19 Apr Signs of life in world economy
The free-fall of the global economy may be abating but 2009 is still expected to be a difficult year.
In a speech to the National Press Club in Washington International Monetary Fund Managing Director Dominique Strauss-Kahn said, however, the world economy would enter “deeply negative territory” this year before it starts to recover in the first half of 2010.
“Of course, the solutions differ by country, but there must be a coherent and co-ordinated response by the international community,” he said.
The IMF is scheduled to release updated world economic forecasts on Wednesday. Last month it forecast the world economy will contract by between 0.5 to 1.0 percent this year.
Speaking ahead of IMF and World Bank spring meetings in Washington next week, Strauss-Kahn said there were three urgent priorities before for a recovery can begin in earnest.
These include the need for governments in advanced economies to fix their financial sectors by cleaning banks’ balance sheets of toxic assets, and ensuring that fiscal stimulus measures are not withdrawn prematurely.
“Until this is done, attempts to restore demand are likely to falter,” he added. “We need forceful and urgent action, as well as co-ordination among the affected economies,” Strauss-Kahn said.
In addition, there is an urgent need to ensure that sufficient financing is available to help emerging and developing nations cope with the financial crisis, he said.
He welcomed commitments from the G20 summit to triple IMF resources to a total of $750 billion, to help fund emerging and developing countries hard hit by falling demand and declines in private capital flows.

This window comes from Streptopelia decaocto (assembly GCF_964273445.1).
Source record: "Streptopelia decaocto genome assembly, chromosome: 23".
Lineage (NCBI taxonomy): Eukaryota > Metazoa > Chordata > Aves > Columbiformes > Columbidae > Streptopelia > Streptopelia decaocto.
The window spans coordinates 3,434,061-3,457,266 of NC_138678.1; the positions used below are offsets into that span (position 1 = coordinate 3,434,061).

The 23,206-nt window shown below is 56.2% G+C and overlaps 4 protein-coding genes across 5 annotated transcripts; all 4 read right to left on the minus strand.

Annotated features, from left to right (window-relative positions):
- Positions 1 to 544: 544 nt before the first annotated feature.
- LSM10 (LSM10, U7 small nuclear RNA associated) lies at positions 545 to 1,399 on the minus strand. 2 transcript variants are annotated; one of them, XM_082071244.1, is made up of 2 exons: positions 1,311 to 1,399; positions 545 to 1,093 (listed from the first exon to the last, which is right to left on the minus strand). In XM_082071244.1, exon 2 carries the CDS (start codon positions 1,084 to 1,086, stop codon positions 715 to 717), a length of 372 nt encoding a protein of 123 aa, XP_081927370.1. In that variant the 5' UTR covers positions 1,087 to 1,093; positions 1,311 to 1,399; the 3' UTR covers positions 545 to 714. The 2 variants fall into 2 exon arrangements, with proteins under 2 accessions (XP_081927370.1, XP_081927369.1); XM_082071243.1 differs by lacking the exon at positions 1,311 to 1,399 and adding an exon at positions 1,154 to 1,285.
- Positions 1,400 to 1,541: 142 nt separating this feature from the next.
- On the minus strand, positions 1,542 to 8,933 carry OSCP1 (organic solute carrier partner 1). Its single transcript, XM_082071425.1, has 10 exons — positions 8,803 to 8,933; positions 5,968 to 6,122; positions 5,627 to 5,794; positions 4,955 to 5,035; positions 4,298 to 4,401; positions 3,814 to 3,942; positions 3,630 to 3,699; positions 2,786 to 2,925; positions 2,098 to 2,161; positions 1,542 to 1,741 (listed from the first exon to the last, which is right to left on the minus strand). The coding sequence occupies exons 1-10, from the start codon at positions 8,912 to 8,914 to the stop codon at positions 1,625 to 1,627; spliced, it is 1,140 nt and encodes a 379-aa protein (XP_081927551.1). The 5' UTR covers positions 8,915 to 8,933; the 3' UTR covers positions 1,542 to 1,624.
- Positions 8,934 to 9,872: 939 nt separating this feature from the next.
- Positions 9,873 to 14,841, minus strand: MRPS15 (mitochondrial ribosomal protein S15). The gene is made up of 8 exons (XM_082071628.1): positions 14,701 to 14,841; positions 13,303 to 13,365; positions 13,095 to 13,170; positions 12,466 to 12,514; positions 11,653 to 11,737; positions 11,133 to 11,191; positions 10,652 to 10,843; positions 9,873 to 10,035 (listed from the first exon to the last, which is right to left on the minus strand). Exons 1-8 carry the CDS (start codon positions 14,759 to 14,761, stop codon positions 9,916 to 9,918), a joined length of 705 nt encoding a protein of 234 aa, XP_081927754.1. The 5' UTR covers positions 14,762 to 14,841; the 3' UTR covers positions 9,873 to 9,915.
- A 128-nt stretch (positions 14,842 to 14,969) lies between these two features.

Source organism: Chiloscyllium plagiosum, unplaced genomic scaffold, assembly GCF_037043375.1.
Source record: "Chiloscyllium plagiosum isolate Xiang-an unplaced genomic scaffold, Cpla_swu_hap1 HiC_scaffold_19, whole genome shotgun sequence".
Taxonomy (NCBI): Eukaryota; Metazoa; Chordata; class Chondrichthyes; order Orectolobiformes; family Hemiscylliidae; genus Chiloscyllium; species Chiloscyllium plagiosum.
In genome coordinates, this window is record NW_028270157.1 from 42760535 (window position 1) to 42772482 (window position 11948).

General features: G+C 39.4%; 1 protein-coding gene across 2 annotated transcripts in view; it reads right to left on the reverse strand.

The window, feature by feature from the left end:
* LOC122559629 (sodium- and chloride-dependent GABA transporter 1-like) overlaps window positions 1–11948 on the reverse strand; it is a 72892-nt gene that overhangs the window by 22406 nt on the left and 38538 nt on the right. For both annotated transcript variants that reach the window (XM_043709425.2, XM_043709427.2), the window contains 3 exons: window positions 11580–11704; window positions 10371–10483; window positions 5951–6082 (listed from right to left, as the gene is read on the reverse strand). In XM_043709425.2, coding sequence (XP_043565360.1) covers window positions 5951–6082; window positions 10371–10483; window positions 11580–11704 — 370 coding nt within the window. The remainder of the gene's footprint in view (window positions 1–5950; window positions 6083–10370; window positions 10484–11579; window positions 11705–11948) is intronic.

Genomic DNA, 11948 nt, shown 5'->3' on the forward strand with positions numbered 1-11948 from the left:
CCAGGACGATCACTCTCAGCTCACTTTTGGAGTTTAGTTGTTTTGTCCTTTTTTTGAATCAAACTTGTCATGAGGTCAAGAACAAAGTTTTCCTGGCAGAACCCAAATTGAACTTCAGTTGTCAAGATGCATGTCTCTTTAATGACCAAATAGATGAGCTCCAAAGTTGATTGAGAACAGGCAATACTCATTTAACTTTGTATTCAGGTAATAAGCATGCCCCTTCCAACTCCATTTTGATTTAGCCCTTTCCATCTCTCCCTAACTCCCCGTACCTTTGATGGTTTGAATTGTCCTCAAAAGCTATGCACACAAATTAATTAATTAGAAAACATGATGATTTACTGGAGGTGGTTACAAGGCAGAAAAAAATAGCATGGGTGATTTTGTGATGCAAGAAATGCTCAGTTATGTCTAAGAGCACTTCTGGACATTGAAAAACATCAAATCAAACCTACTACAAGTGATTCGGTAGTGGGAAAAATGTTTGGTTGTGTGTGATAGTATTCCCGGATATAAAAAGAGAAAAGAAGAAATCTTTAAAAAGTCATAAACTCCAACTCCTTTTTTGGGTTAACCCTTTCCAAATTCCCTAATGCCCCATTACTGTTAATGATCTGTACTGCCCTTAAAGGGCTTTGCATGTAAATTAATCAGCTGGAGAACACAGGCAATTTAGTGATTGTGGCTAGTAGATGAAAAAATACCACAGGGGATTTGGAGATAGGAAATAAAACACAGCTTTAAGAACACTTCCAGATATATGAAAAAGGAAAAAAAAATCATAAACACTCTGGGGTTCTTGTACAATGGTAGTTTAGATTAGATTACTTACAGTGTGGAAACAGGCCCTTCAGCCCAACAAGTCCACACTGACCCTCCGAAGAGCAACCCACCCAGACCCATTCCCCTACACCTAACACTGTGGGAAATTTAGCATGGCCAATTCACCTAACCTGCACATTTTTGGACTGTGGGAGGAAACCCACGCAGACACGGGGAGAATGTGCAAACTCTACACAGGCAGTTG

Later, he said he was confident the G20 would keep its word to raise an additional $500 billion for the IMF above the $250 billion already in the IMF war chest.
He said the IMF had so far raised $400 billion of the $500 billion promised at the G20 summit, with more countries expected to contribute to make up the total sum.
Strauss-Kahn said by increasing the IMF’s resources “the world community has placed its trust in the IMF and we intend to live up to that trust.”
SOURED DEBT PLANS
Meanwhile, he said the US plan to deal with affected bank assets was a “major step forward” but its success depended on the willingness of banks to sell their toxic assets.
The United States has been mired in a severe recession since the collapse of the US housing bubble in 2007.
It called for aggressive and co-ordinated monetary and fiscal policies, and said restoring confidence in the financial sector was important for economic policies to work.
Strauss-Kahn said the IMF was ready to play a greater role in helping countries emerge from the crisis and to spot crises before they happen.
“For our part, the IMF is ready to play its role,” he said, adding that the IMF had to also adapt by making its lending more flexible and better tailored to countries’ needs.
He cited a new flexible credit line for emerging economies that comes with no strings attached for well-run, strong performing countries that may be hit by spillovers from the financial crisis in advanced economies.
So far Mexico and Poland, both with good economic track records, have applied for the line of credit to shield their economies in case they need to.
Strauss-Kahn said he expects more countries to follow.
He said it was also important that countries come to the IMF for financial help early on before the crisis takes a toll on an economy.
But to be effective, he said the IMF also needs to increase the voting power of rising economic powers, under a plan endorsed by the IMF last year but waiting the approval of legislatures of member countries, including the United States.